To analyse the relative preference of IKKα and IKKβ towards IκBα and p105, a mixture of both substrates was incubated with immune complexes from cells transfected with either kinase (Figure 4B). Whereas both kinases phosphorylated IκBα equally well and showed an equivalent activity increase in response to TNF‐α, p105 was a slightly better substrate for IKKα compared with IKKβ (lanes 2–4).
Delineation of C‐terminal IKK phosphorylation sites in p105
The IKKα phosphorylation sites on p105 were localized to its C‐terminal end by testing various N‐ and/or C‐terminally truncated proteins (Figure 5). Neither p50, corresponding to the N‐terminal half of p105 (Figure 5B, lanes 5–6), nor a region from amino acids 202–818 of p105 (lanes 10 and 11) was phosphorylated by IKKα. TNF‐α‐stimulated and IKKα‐dependent phosphorylation was obtained with the complete C‐terminal half of p105 (lanes 7–9) and with a construct containing its last 151 amino acids (lanes 12–14).
The phosphorylation sites were narrowed down further with a series of short C‐terminal deletions (Figure 5C, see Figure 5A for summary). In brief, all residues of p105 phosphorylated by IKKα are C‐terminal to amino acid 850 (ΔC5, lanes 12 and 13). The major sites are located within amino acids 920 and 936 (compare lanes 4 and 5 with lanes 6 and 7). Weak phosphorylation was still observed between amino acids 850 and 891 (lanes 6–13). The major phosphorylation region contains three serines (Ser921, Ser923 and Ser932) and two threonines (Thr927 and Thr931) (Figure 5A). This region is conserved in human, rodent and avian p105, but not in p100, consistent with the observation that p100 is not phosphorylated by IKKα (Figure 4A).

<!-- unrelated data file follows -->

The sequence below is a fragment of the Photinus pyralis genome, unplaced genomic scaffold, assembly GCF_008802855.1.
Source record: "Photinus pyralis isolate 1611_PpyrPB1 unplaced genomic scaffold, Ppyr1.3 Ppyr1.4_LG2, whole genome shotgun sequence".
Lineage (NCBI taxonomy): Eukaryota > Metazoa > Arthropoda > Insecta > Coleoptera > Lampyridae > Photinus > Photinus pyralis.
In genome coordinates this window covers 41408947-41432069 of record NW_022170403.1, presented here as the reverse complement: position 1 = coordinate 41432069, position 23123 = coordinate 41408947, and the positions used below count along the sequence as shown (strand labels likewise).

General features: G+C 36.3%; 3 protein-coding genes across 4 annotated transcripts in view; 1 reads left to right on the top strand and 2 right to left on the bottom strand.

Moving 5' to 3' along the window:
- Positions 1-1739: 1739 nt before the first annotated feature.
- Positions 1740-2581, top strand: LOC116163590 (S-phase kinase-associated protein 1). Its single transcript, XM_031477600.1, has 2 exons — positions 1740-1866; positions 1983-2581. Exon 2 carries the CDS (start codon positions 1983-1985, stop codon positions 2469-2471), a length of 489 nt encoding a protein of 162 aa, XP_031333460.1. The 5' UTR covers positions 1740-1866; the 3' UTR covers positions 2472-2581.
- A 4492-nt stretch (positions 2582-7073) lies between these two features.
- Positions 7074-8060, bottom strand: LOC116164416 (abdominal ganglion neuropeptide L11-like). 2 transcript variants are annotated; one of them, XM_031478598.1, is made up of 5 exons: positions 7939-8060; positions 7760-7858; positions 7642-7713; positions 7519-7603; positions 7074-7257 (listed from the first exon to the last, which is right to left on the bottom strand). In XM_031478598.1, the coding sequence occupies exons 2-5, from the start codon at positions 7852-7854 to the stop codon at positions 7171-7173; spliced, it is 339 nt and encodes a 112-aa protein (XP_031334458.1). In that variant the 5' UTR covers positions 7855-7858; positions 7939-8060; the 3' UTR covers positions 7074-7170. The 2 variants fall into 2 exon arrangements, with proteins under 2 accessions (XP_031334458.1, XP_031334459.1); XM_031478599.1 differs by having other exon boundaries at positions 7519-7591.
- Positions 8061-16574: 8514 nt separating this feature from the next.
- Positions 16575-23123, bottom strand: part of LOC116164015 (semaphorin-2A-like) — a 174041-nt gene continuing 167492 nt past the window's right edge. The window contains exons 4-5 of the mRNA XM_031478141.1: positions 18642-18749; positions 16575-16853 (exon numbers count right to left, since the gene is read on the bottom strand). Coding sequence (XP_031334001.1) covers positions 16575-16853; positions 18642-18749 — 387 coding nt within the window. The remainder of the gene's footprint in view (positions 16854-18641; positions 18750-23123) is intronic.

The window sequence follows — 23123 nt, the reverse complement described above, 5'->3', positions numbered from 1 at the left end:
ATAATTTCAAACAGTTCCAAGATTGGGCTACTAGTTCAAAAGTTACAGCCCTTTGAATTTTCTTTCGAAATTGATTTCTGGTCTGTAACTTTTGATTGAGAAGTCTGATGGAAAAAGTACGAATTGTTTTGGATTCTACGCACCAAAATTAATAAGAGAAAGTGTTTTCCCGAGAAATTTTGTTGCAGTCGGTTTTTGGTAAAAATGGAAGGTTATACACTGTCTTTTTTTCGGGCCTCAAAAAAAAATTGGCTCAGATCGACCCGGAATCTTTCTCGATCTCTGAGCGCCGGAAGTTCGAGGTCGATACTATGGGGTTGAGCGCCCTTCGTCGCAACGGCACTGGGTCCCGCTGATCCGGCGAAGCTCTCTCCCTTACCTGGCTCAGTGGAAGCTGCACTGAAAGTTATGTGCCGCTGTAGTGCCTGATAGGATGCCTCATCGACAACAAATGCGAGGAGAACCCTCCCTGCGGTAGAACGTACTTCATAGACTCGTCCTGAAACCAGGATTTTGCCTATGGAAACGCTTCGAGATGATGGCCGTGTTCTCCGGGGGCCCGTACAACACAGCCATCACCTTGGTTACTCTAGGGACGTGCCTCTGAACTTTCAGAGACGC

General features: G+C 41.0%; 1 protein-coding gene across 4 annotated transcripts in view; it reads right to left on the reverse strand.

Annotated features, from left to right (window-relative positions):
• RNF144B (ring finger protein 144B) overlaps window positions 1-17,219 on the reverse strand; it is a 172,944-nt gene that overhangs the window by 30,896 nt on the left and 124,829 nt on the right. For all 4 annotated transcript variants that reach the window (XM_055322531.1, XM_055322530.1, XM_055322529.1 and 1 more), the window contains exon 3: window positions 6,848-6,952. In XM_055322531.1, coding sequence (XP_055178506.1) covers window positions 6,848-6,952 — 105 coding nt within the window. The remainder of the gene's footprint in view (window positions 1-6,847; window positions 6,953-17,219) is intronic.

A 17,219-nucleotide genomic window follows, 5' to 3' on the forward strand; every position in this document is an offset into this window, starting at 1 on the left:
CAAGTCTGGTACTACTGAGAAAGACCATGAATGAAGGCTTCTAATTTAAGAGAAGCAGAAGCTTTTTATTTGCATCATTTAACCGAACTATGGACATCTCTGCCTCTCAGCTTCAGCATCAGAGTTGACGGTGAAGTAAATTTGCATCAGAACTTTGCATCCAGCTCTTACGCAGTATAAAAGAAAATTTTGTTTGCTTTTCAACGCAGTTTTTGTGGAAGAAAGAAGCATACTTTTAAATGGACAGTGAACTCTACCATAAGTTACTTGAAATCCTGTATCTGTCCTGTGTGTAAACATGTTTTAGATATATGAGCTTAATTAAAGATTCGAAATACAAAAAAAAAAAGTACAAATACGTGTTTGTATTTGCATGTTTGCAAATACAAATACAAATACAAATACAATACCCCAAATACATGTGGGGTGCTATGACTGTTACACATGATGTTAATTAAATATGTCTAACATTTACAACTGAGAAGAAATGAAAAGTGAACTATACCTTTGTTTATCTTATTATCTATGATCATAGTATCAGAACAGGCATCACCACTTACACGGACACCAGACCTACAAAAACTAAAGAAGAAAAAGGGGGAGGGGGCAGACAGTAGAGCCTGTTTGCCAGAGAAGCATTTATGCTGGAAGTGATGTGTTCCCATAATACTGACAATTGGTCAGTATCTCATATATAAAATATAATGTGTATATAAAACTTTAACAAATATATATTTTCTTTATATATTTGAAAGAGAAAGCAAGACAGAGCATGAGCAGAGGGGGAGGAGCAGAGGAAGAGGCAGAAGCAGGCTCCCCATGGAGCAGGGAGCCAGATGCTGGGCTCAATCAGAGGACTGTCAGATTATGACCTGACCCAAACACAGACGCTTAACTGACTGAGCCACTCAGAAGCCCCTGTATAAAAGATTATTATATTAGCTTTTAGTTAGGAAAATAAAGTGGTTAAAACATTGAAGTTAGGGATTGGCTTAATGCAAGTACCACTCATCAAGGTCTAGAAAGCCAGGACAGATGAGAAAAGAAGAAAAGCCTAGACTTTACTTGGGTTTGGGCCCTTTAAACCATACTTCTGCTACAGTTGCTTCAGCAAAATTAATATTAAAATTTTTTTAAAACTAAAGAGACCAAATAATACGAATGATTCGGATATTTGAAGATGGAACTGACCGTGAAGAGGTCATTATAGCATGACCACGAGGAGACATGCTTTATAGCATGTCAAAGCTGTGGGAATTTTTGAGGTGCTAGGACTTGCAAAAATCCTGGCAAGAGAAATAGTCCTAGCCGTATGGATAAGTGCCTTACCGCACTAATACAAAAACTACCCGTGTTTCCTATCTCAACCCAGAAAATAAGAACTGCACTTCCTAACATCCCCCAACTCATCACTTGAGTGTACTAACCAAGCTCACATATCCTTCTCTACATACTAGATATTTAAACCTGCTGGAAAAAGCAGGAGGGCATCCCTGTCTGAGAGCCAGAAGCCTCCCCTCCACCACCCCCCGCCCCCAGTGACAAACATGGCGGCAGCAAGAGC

IKKα and β stably associate with a C‐terminal domain of p105 in intact cells
To determine if IKKα or IKKβ associate with p105 in intact cells, 293 cells were transfected with FLAG‐tagged p105, p50, p105ΔC5 or p105ΔN along with HA‐tagged IKKα or IKKβ. Expression of these proteins was controlled in Western blots (Figure 6, upper panels). Expression of either p105 or p105ΔC5 resulted in equivalent formation of p50 by processing (upper panels, lanes 1–3, 6 and 7) and this process thus did not require the sequences C‐terminal to amino acid 850, containing the IKK substrate sites. Using a FLAG antibody, IKKα and IKKβ were both co‐precipitated efficiently with FLAG‐p105 (bottom panels, lanes 2 and 3). Subregions of p105 were tested for association with IKKα: FLAG‐p105ΔN was as effective as FLAG‐p105 in associating with IKKα (compare lanes 2 and 11), whereas FLAG‐p50 did not co‐immunoprecipitate with IKKα (lanes 8 and 9). FLAG‐p105ΔC5 interacted only very weakly with IKKα (lane 7). Thus, strong interaction of IKKα is restricted to p105 derivatives containing the IKK substrate sites.
Similarly to these findings with p105, it has been shown previously that co‐expressed IκBα and IKKα associate in 293 cells. In contrast to p105, this interaction required co‐transfected p50–p65, presumably to stabilize ectopic IκBα (Regnier et al., 1997). Efficient interaction of IKKα with IκBα or p105 is in accordance with their equivalent phosphorylation (Figure 4A).
TNF‐α induces p105 degradation; requirement for a destruction box containing the IKK sites